RICHARD H. DIBRELL, a merchant of Richmond and a member of the "Ambulance Committee," whose labors in mitigating the sufferings of the wounded have been acknowledged both by Confederate and Northern men, thus testifies concerning our sick and wounded soldiers at Savannah returned from Northern prisons and hospitals: I have never seen a set of men in worse condition. They were so enfeebled and emaciated that we lifted them like little children. Many of them were like living skeletons. Indeed, there was one poor boy, about 17 years old, who presented the most distressing and deplorable appearance I ever saw. He was nothing but skin and bone, and besides this he was literally eaten up with vermin. He died in the hospital in a few days after being removed thither, notwithstanding the kindest treatment and the use of the most judicious nourishment. Our men were in so reduced a condition that on more than one trip up on the short passage of ten miles from the transports to the city as many as five died. The clothing of the privates was in a wretched state of tatters and filth. The mortality on the passage from Maryland was very great as well as that on the passage from the prisons to the port from which they started. I cannot state the exact number, but I think I heard that thee thousand five hundred were started, and we only received about three thousand and twenty-seven."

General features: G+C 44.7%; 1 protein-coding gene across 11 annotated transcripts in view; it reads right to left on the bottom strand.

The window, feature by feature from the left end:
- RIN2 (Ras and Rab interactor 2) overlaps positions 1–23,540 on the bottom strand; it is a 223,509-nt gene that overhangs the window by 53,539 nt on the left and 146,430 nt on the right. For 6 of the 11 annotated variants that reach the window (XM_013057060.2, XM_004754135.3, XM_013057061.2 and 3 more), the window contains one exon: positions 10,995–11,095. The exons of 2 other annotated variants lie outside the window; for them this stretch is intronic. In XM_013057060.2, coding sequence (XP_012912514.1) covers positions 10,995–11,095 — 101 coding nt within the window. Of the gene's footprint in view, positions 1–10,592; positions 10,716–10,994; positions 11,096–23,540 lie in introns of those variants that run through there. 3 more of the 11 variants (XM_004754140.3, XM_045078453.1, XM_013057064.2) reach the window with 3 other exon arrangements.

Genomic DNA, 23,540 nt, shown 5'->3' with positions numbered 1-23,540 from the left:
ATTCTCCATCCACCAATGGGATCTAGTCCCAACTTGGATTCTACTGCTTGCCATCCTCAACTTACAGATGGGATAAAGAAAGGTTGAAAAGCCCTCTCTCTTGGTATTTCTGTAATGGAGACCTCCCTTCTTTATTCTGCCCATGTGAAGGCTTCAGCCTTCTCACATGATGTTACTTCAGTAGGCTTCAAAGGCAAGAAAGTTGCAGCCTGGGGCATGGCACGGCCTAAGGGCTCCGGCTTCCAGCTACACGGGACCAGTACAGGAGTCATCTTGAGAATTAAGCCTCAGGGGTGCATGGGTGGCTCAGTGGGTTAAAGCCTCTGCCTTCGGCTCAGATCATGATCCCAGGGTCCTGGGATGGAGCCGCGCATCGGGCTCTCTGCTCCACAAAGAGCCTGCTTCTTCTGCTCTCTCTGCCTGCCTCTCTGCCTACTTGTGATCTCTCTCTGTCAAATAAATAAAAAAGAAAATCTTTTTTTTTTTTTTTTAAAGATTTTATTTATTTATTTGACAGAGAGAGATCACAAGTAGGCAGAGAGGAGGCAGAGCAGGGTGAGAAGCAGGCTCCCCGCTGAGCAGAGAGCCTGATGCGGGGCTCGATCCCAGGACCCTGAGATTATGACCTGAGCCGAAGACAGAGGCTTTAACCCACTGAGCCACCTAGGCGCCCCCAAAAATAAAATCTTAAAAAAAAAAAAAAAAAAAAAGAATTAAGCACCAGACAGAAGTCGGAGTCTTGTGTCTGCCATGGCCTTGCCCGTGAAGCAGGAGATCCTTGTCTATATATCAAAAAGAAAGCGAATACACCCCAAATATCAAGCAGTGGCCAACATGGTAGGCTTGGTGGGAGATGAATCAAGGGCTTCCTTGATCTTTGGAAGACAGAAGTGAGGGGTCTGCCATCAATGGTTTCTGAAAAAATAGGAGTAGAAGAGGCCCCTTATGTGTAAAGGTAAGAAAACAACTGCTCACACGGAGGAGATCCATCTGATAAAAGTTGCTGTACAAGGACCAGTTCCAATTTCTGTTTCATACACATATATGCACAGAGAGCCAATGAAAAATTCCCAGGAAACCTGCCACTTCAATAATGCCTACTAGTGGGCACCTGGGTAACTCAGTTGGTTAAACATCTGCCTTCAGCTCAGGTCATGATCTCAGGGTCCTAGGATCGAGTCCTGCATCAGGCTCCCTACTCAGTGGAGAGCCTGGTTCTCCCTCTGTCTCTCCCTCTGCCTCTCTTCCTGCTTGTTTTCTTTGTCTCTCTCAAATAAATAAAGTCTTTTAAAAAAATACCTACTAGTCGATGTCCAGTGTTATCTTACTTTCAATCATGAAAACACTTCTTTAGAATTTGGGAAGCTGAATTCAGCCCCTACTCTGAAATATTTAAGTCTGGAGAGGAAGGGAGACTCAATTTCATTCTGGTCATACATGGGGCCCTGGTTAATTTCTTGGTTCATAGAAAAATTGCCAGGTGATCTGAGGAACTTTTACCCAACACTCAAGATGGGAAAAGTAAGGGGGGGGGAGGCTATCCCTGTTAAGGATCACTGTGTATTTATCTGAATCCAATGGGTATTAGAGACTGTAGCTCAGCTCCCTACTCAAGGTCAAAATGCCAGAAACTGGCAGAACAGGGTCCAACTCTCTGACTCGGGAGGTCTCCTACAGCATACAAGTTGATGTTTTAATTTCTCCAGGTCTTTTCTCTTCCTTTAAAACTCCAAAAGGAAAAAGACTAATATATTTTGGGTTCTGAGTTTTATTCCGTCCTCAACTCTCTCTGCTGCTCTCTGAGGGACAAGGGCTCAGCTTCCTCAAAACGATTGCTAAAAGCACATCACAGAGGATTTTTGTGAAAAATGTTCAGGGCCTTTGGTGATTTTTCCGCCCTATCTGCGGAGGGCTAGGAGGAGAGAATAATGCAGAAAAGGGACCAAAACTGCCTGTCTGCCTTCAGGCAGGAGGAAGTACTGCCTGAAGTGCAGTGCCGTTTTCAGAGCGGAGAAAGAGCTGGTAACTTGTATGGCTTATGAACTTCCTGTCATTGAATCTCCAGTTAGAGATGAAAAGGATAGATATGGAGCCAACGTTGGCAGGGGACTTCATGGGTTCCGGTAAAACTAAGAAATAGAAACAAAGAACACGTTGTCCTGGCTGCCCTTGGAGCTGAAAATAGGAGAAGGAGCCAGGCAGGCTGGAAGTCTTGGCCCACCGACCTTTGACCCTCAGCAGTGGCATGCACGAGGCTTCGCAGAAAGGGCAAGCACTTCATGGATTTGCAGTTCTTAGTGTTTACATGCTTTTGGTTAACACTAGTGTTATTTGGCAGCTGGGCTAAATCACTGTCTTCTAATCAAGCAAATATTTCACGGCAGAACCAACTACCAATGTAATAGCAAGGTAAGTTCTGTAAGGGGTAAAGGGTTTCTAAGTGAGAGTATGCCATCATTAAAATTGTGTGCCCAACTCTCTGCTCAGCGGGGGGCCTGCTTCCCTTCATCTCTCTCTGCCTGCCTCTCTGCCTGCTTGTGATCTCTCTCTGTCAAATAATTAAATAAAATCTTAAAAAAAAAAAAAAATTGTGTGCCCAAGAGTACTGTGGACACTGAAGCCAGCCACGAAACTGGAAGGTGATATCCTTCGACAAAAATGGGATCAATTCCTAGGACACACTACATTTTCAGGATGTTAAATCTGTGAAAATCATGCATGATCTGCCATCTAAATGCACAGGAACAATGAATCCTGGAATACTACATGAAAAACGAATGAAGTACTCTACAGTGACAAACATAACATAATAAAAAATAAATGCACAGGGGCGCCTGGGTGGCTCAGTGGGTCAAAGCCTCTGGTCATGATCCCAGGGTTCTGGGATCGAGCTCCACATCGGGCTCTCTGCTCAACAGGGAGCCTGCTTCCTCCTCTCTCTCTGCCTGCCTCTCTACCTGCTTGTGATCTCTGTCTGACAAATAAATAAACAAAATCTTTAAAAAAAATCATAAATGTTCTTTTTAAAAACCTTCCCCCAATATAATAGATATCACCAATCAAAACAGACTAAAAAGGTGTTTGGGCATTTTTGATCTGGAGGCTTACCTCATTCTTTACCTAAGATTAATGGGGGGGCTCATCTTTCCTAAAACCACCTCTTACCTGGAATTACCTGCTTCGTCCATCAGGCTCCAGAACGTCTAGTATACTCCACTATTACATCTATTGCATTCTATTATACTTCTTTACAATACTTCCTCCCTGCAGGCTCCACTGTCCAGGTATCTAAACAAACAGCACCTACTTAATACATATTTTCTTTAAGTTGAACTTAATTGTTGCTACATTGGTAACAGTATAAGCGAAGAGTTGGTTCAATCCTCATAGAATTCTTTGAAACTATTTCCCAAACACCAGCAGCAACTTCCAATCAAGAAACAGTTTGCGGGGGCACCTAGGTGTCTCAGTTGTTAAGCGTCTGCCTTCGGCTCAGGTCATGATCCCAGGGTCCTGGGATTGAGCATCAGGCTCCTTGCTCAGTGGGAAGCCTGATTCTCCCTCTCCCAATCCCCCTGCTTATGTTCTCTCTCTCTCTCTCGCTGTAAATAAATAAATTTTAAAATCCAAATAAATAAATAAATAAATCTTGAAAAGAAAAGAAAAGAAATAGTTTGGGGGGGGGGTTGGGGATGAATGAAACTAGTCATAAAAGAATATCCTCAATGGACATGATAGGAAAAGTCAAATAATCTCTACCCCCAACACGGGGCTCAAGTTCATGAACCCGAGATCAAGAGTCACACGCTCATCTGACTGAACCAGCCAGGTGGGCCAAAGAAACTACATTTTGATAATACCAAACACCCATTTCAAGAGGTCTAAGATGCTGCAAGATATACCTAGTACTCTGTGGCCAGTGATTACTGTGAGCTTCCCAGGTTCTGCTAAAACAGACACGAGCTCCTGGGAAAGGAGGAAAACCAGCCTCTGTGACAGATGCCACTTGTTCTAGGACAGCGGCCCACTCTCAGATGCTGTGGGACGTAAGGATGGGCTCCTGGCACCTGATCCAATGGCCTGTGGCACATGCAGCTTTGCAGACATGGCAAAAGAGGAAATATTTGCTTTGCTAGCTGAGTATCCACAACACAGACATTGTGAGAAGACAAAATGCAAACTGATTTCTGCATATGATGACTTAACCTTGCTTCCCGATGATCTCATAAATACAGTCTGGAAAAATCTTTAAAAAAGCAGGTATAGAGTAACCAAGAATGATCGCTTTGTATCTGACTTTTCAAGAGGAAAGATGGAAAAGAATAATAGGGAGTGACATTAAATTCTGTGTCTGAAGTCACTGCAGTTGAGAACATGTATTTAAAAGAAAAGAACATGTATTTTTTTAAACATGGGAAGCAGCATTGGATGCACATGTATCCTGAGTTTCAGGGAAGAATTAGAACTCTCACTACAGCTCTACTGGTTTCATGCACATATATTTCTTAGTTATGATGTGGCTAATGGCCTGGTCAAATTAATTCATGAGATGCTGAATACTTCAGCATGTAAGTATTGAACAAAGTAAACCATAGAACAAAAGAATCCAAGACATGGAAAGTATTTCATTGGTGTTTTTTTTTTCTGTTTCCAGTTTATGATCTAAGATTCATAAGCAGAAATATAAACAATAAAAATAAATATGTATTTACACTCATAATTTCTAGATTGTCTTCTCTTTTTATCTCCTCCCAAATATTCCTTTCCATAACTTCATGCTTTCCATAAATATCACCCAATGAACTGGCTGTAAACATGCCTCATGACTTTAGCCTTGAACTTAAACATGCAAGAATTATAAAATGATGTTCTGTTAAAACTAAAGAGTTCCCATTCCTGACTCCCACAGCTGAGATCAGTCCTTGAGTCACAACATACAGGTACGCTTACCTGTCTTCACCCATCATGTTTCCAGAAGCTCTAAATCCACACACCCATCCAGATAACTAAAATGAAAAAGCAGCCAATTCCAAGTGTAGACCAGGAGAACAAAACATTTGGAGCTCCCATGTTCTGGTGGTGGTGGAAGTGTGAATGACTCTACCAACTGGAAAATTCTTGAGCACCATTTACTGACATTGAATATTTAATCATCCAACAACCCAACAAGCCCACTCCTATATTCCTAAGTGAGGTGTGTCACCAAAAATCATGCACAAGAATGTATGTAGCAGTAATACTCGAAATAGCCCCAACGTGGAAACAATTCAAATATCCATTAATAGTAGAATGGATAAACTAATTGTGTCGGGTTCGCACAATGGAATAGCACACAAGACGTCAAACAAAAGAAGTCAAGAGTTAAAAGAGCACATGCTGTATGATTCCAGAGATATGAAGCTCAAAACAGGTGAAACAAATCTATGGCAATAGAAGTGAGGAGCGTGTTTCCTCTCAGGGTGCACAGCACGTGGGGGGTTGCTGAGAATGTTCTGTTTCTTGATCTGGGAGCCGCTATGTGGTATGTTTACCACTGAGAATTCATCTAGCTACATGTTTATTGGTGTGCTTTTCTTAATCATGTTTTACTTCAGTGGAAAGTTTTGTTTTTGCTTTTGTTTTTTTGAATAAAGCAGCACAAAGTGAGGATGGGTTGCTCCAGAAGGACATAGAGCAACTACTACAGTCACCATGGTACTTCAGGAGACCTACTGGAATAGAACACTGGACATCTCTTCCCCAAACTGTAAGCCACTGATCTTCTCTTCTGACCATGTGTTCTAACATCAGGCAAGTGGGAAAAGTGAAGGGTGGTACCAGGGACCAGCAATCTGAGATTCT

Your committee proceed next to notice the allegation that the Confederate authorities had prepared a mine under the Libby Prison, and placed in it a quantity of gunpowder for the purpose of blowing up the buildings, with their inmates, in case of an attempt to rescue them. After ascertaining all the facts bearing on this subject your committee believe that what was done under the circumstances will meet a verdict of approval from all whose prejudices do not blind them to the truth. The state of things was unprecedented in history, and must be judged of according to the motives at work and the result accomplished. A large body of Northern raiders, under one Colonel DAHLGREN, was approaching Richmond. It was ascertained, by the reports of prisoners captured from them and other evidence, that their design was to enter the city, to set fire go the buildings, public and private, for which purpose turpentine balls in great number had been prepared; to murder the President of the Confederate States and other prominent men; to release the prisoners of war, then numbering 5,000 or 6,000; to put arms into their hands, and to turn over the city to indiscriminate pillage, rape, and slaughter. At the same time a plot was discovered among the prisoners to co-operate in this scheme, and a large number of knives and slung-shots (made by putting stones into woolen stockings) were detected in places of concealment about their quarters. To defeat a plan so diabolical, assuredly the sternest means were justified. If it would have been right to put to death any one prisoner attempting to escape under such circumstances, it seems logically certain that it would have been equally right to put to death any number making such attempt. But in truth the means adopted were those of humanity and prevention rather than of execution. The Confederate authorities felt able to meet and repulse DAHLGREN and his raiders if they could prevent the escape of the prisoners.